Updates from November, 2011 Toggle Comment Threads | Keyboard Shortcuts

  • Kate 22:28 on 2011/11/30 Permalink | Reply  

    Some people from a defunct municipal party called Parti Ville LaSalle have joined up with Projet Montréal. They didn’t succeed in getting anyone elected in 2009 though, so Projet gets no additional councillors from this move.

     
  • Kate 22:12 on 2011/11/30 Permalink | Reply  

    February’s Lumière fest is to spotlight plucky little Belgium and various local stars will also contribute concerts culminating with a closing ensemble concert that’s a hommage to Jacques Brel. Also the fries with mayo, no doubt.

     
  • Kate 19:43 on 2011/11/30 Permalink | Reply  

    Mayor Tremblay says the average 3% property tax hike for 2012 is reasonable, allowing the city to keep up its services while respecting taxpayers’ ability to pay. A homeowner with a building evaluated at $348,000 will have to pay $95 more next year. The press release goes into detail about how the budget manages to cover the city’s needs while not ballooning out of sight. Quotes from various media on OpenFile, dissection by Quel Avenir.

     
    • William 11:43 on 2011/12/01 Permalink

      Yeah, well next year my car is going to have to pay an extra $75 in Plateau property tax for the 9 square metres it occupies, so in comparison, that does sound reasonable.

    • Chris 21:18 on 2011/12/01 Permalink

      William, what is in fact unreasonable is how little private citizens are charged to store their private property (car) on public land (parking space).

    • William 21:52 on 2011/12/01 Permalink

      Chris – I totally agree! And for that matter, I actually think that private parking is also too cheap, especially when the land is wasted for surface lots when it could be used for housing, offices, studios or manufacturing.

  • Kate 19:35 on 2011/11/30 Permalink | Reply  

    There was some upset with how police “branded” some indignés with UV ink while clearing them from Victoria Square last week. Police justify this as marking certain individuals who were told to leave the area, so they would be identifiable if they returned.

     
  • Kate 11:51 on 2011/11/30 Permalink | Reply  

    An entrepreneur has come up with the idea of a tunnel from Saint-Lambert to Île Notre-Dame which would create a new link to the city via the Concorde bridge. It’s a thought, but was that bridge designed to take the pounding of a regular rush hour? And what happens to the island if it’s part of this proposed commuter link?

    Here’s the idea on the developer’s own site.

     
    • Bert 13:05 on 2011/11/30 Permalink

      This might be as bad an idea as I originally thought. In the morning the extra bandwidth should move some of the traffic from the south-shore side of the Victoria bridge entrance in to Montreal, though it still dumps it in to the Bridge-Wellington west-old-montreal area. In the evening it should move some of the traffic from the Montreal side through the wider pipeline available. For all intents, this is adding a lane or two to the Vic.

      The extra wear-and-tear to the Concorde must be evaluated, however, perhaps the extra visitors to the Casino might help pay for the maintenance.

    • qatzelok 15:31 on 2011/11/30 Permalink

      While we’re contaminating green spaces with suburban car commuters….maybe our boomer elite could build a highway over the mountain to relieve congestion on Park avenue as well?

      Why not a parking lot in Parc Maisonneuve to encourage suburbanites to drive there and enjoy the peace and clean air?

    • Faiz Imam 01:04 on 2011/12/01 Permalink

      This fever dream proposes that 25,000 cars a day will use the tunnel.

      Such a volume cannot cross ile Notre-Dame without constructing a bona fide 4-6 lane limited access road. Also a new interchange would have to be build around existing parks along the St-Lambert side. So “contaminating green spaces” is right on.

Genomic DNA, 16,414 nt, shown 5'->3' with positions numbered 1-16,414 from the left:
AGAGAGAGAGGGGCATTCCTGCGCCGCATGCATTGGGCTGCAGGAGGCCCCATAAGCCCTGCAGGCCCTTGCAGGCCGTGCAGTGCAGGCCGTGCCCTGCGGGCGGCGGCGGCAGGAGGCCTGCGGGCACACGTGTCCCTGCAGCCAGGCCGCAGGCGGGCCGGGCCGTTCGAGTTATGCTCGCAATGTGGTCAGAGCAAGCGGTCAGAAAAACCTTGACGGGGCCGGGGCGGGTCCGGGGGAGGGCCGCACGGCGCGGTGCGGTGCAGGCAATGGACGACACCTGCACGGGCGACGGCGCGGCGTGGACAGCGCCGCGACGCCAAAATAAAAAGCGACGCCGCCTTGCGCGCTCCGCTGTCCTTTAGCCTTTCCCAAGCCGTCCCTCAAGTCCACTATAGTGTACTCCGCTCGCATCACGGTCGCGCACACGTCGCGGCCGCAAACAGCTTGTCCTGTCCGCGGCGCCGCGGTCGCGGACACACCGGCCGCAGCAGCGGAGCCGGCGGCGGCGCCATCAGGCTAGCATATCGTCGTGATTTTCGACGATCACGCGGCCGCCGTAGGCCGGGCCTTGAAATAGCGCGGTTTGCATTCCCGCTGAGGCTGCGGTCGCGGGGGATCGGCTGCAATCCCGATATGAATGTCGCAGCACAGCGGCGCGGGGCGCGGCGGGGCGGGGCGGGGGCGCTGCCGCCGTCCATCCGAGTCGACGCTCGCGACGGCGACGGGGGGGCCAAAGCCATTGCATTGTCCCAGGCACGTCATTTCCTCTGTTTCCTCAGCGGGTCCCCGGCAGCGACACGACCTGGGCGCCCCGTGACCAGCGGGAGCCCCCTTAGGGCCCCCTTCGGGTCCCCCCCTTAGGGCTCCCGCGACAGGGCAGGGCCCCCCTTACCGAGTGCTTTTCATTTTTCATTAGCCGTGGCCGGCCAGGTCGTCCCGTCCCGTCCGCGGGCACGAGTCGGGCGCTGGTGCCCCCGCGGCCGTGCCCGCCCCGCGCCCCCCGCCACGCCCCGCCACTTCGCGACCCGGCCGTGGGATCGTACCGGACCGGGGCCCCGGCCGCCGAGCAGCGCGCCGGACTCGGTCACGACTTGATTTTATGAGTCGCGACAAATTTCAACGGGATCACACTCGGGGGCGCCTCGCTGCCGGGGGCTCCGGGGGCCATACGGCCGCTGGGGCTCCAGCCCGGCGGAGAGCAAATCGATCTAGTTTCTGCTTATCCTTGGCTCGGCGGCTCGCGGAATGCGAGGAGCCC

This ironically comes on the same day as Quebec and Ottawa announce $70 million over the next 15 years to protect the St. Lawrence River.

      “The St. Lawrence Action Plan will focus on protecting biodiversity, promoting sustainable use of the river and improving water quality.”

      http://www.montrealgazette.com/news/million+river+protection/5786906/story.html#ixzz1fGBWtbdB

  • Kate 11:43 on 2011/11/30 Permalink | Reply  

    Fascinating bit of Montreal’s history here: the Jewish anarchists and the Yom Kippur Ball.

     
  • Kate 11:23 on 2011/11/30 Permalink | Reply  

    Public transit in the Montreal area has never been so popular – and never been so broke. OpenFile asks why the STM doesn’t sell any swag.

     
    • Bert 06:56 on 2011/12/01 Permalink

      Maybe when they decommission the MR-63s and MR-73s they could sell the seats, like they did at the Forum. Otherwise, the stainless steel poles would make for good railing.

      I wonder if the swag would cost more for those buying in Laval and Longueuil?

    • Kate 09:36 on 2011/12/01 Permalink

      Heh. Good point.

    • Chris 21:21 on 2011/12/01 Permalink

      And yet we have $3 billion for Turcot!

  • Kate 00:47 on 2011/11/30 Permalink | Reply  

    It’s not difficult to sit down with a city map and suggest new metro stations and lines, but making the best sense of them is another matter.

    Marc Dufour has a page about the city’s prediction in 1967 of the grandiose metro system foreseen for 1982 (massive PDF file) and Matt McLauchlin of the Montreal by Metro site has a page showing the evolution of ideas for the metro from 1944 onward.

    This Canoe blogger has come up with an ambitious one (although it ignores the option of stretching further into Laval or Longueuil) and McLauchlin proposes this complicated layout. Both these maps include a second north-south line that would visit Mile End, and both also provide better service to the northern edge of the island than we have now.

    McLauchlin also has a simpler map showing extensions proposed by various transit entities. (We were told by the STM guide during the Un métro la nuit event that the only extension being taken seriously right now is the blue line to Anjou.)

    About a year ago, Taylor Noakes posted three other extension maps (it’s not clear where he found them) with his commentary.